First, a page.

The social whirl is underway!
The GFWC-IL District 10 luncheon was on Wednesday. We played Santa bingo. I won $41 in the split-the-pot raffle.
There was a Christmas tree trivia quiz. The average artificial tree is used for 6 years (and is in the landfill forever).....Christmas trees are grown in all 50 states....Calvin Coolidge began the Christmas Tree Lighting Ceremony in 1923.
Friday evening we enjoyed dinner with Rotary friends prior to the Carthage College Christmas Festival
Familiar carols and other old and new songs, with splendid choral and instrumental music.
Saturday was the AAUW Waukegan Area Branch holiday luncheon at Lamb's Farm. It's a residential vocational center for adults with disabilities. Their restaurant servers are clients. Of course we don't just eat -- we raise money! There's a white elephant/silent auction (AAUW Greatest Needs Fund), a 50/50 cash raffle (local STEM scholarship), and the quilt raffle (Greatest Needs).
Here are Betsy and me with the winning ticket for the quilt and the **$118** that I won in the cash raffle!
I made the quilt in June and quilted it in July. (Photo shows front and back.)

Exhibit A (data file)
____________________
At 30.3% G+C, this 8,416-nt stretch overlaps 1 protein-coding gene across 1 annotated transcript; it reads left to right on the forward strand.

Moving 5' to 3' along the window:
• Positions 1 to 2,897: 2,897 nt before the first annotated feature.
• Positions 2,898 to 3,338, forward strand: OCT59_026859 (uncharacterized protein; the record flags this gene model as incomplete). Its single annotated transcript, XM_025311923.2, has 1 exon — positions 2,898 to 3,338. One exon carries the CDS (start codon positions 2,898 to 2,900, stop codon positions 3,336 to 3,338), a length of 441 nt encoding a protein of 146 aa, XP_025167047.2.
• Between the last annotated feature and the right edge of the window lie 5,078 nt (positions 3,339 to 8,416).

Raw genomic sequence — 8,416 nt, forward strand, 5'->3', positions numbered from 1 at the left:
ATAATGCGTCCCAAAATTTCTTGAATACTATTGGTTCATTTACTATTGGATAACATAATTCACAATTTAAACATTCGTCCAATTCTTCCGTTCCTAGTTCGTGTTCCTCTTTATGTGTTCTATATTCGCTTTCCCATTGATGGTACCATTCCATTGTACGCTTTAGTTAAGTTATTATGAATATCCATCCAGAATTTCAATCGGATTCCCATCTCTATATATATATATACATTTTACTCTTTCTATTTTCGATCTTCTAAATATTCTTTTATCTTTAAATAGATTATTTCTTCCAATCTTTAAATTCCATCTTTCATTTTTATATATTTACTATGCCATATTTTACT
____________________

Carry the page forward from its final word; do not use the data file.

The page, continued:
I paid $12, total, for two silent auction items that will be perfect for upcoming holiday gift swaps, and people bought the things I brought so I didn't have to haul them back home.
# # # # #In the studio: I used HSTs left over from this quilt to make placemats. The dark blues are a Chicago Bears print. Nursing home/Meals on Wheels placemats are one of my guild's charity projects.
OMG for December I'm going to keep up with the clues for Indigo Way. Right now I'm 1/3 done with Clue 2.
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"That's the thing about Coopers Chase. You'd imagine it was quiet and sedate...but in truth it's always in motion. And that motion is aging, and death, and love, and grief, and final snatched moments and opportunities grasped. The urgency of old age. There's nothing that makes you feel more alive than the certainty of death," writes Joyce. (348).
I appreciated Osman's descriptions of Elizabeth's husband Stephen who has dementia. "Stephen was right: our memories are no less real than whatever moment in which we happen to be living." (320)
Osman is a screenwriter and structures the books like a script -- very episodic. He writes that he's going to give the Thursday Murder Club a break (the next book will have different characters) but assures us that they'll be back. Meanwhile, I hope he'll work on a dramatization. (I'm thinking of Eileen Atkins for Elizabeth, Bill Nighy for Ron. Elizabeth McRae (Brokenwood) for Joyce. Not sure for Ibrahim....)